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10 Things Extraordinary People Don’t Do

10 Things Extraordinary People Don’t Do

We all observe astonishing things happening around us, and the people behind them. We want to know how we can follow them. Sometimes we think this success is unattainable, yet some people seem to get ahead, no matter what. They aren’t certainly cleverer, more creative or hard working than many others. Still, they accomplish bigger things than their peers.

I would say there are lessons here that have the power to radically change your life over a period of time. These extraordinary successes become extraordinary by avoiding, escaping and neglecting a few unusual things. Here are some of the things extraordinary people don’t do habitually:

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1. They don’t look at short-term goals

Extraordinary people foresee not what is attainable, possible or feasible, but rather what is impossible. Achieving something extraordinary is not a short-term project. So, it’s important to look at the big picture, thinking about where you’d like to be in one, five or even ten years from now.

2. They don’t forget to examine daily plans

Extraordinary people write down their aims, they make plans and strategize to accomplish them every day.  They pay attention to a daily routine of goal setting and focus on reaching them.

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3. They don’t hesitate to compliment

A courageous, extraordinary person knows the strength of others.  He passes honest admiration whenever possible.  To be a successful and respected person, start observing what you like and admire about others. By doing this, you will be actually making an investment that doesn’t cost you anything but in return you will get astonishing results.

4. They don’t quit something worthwhile

Sometimes, there are things that are worth the chance and when you find them, nothing can match your success. Successful people can identify what is worth to have and visualize the perfect path to success. In fact, more or less all extraordinary people we know in business, sport and entertainment have failed. A lot of them have failed many times but they never gave up. Effective people are able to pick worth things in a project, they recognize them and carry on trying.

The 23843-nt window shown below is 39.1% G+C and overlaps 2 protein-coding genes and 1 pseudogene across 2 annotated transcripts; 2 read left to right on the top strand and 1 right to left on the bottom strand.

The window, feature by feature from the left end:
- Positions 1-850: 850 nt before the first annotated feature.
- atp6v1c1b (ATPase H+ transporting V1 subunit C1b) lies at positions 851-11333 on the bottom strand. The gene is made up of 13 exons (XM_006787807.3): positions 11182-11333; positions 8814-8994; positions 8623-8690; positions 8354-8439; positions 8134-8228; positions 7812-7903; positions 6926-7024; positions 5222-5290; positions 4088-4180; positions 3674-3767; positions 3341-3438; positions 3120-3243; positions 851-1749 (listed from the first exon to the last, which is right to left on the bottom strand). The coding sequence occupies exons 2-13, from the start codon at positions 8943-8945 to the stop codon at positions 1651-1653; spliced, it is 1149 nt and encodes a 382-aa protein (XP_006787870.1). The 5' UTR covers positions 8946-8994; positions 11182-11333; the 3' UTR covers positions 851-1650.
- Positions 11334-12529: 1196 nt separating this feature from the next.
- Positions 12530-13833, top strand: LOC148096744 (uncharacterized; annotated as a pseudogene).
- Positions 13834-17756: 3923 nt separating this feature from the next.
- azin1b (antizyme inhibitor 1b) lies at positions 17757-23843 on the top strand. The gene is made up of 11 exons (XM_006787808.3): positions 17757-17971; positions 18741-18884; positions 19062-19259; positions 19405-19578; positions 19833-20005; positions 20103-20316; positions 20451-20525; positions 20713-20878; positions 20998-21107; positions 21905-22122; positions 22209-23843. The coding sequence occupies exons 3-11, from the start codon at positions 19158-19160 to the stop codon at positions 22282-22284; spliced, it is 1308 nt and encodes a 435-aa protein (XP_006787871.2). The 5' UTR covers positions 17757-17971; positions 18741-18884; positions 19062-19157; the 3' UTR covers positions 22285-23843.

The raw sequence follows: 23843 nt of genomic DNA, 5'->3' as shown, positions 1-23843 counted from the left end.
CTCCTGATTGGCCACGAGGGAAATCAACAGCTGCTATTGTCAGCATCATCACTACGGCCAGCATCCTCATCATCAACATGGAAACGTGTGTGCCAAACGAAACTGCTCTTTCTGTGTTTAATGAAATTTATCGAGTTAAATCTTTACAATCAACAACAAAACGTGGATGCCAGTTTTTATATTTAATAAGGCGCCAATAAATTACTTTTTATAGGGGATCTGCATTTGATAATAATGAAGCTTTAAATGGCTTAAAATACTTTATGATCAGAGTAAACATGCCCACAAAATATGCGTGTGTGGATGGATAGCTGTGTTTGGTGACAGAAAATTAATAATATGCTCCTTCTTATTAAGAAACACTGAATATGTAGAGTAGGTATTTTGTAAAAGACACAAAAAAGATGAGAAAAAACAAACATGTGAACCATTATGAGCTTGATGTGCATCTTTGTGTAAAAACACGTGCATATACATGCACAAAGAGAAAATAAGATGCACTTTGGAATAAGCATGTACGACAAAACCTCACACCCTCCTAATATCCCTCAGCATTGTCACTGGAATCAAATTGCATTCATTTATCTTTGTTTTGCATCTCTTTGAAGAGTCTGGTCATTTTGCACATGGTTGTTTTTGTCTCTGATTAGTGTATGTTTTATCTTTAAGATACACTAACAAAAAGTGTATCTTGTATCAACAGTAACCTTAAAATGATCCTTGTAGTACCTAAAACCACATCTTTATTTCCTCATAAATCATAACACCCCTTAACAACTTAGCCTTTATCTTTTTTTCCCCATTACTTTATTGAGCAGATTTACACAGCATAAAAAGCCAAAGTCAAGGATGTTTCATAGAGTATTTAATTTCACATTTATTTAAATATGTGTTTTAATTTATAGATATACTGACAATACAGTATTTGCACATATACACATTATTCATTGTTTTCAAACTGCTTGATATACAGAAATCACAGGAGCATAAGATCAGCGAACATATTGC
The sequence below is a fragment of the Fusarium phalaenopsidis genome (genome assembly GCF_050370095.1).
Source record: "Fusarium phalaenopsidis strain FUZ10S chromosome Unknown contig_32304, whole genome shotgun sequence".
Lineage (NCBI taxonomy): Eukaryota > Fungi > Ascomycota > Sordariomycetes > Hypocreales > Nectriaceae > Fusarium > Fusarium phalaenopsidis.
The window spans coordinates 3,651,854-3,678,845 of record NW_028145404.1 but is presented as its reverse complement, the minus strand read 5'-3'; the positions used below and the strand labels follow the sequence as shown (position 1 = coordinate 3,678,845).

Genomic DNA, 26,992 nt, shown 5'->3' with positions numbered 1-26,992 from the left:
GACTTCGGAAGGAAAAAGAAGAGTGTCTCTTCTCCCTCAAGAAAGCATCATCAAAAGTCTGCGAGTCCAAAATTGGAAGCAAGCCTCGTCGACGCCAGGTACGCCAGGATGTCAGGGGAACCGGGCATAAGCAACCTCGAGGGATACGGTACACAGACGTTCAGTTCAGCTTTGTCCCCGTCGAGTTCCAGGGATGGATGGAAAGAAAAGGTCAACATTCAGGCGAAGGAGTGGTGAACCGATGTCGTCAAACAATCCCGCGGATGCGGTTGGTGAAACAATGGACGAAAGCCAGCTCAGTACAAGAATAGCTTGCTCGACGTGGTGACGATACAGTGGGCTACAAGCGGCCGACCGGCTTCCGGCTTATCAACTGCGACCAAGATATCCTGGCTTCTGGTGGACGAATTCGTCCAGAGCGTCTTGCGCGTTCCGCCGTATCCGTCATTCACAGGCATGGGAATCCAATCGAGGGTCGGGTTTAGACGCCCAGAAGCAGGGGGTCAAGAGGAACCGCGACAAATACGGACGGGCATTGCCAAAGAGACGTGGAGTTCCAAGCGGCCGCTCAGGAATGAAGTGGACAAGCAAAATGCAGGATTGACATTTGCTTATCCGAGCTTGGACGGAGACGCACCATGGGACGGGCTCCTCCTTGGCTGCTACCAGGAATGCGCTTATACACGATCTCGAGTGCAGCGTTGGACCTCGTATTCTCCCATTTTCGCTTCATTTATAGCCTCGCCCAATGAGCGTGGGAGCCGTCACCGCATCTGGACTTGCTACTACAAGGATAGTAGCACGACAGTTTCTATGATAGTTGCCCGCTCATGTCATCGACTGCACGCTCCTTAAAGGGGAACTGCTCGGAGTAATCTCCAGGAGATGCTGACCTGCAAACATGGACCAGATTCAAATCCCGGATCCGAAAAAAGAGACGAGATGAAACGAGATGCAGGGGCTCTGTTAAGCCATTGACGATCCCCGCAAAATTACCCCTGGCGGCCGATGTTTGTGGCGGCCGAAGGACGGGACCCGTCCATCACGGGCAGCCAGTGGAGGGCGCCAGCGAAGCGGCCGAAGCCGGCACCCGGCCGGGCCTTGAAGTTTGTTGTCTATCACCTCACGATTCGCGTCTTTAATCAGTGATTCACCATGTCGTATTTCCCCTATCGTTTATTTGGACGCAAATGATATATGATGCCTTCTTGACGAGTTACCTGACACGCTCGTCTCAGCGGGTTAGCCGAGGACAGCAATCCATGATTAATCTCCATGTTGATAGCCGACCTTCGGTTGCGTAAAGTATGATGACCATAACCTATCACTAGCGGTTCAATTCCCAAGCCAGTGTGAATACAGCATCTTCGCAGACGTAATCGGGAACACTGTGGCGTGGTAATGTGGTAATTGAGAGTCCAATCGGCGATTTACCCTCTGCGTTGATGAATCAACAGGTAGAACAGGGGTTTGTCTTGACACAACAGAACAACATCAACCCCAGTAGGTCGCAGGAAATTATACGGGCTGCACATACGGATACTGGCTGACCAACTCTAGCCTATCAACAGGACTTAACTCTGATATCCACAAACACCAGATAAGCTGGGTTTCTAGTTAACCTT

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5. They don’t stop sharing something great

Extraordinary people unconditionally share their success, knowledge and information that could be beneficial to the individual associated with them. They engage with and help each other, suggesting books, videos for motivation, answering questions and providing support, no matter how distinctive the goals of each person are.

6. They don’t go against their values

Extraordinary people know who they are and stay true to their values.  They choose goals that are lined up with themselves and recognize that their values influence their principles and their principles influence their expectations and their expectations influence their approach and their approach influences their movements and actions.

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7. They don’t hesitate to help

Exceptional leaders know the difference between “I want to help” and “How can I help?” Many people hesitate to ask for help and take it as a sign of weakness. Great people find ways to help others. They offer help in such way that gives an impression of cooperation, not superior or complimentary. They portray the behavior they want their employees to display.

8. They don’t waste their time

Effective people manage the use of their time.  They give a specific time to work on accomplishing goals and they protect themselves against time wasting activities.  Rather than live a life of continuous interruption, they apply time management, ordering and prioritize their most valuable asset – Time

9. They don’t focus on themselves

Extraordinary people don’t focus on themselves, but they leave a legacy. They set examples to be remembered for something positive. So, to be a successful and extraordinary person who’s remembered, leave a positive impression during all interactions.

10. They don’t undervalue small things

Extraordinary people learn to delegate themselves effectively. They find success in life by paying attention to the small things rather than to the larger things.  Getting organized to finish little projects in progress is an important first step toward realizing larger goals. If you can’t handle small things, you can never focus on the big things.

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Tayyab Babar

Tayyab is a PR/Marketing consultant. He writes about work, productivity and tech tips at Lifehack.

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Last Updated on July 17, 2019

The Science of Setting Goals (And How It Affects Your Brain)

The Science of Setting Goals (And How It Affects Your Brain)

What happens in our heads when we set goals?

Apparently a lot more than you’d think.

Goal setting isn’t quite so simple as deciding on the things you’d like to accomplish and working towards them.

According to the research of psychologists, neurologists, and other scientists, setting a goal invests ourselves into the target as if we’d already accomplished it. That is, by setting something as a goal, however small or large, however near or far in the future, a part of our brain believes that desired outcome is an essential part of who we are – setting up the conditions that drive us to work towards the goals to fulfill the brain’s self-image.

Apparently, the brain cannot distinguish between things we want and things we have. Neurologically, then, our brains treat the failure to achieve our goal the same way as it treats the loss of a valued possession. And up until the moment, the goal is achieved, we have failed to achieve it, setting up a constant tension that the brain seeks to resolve.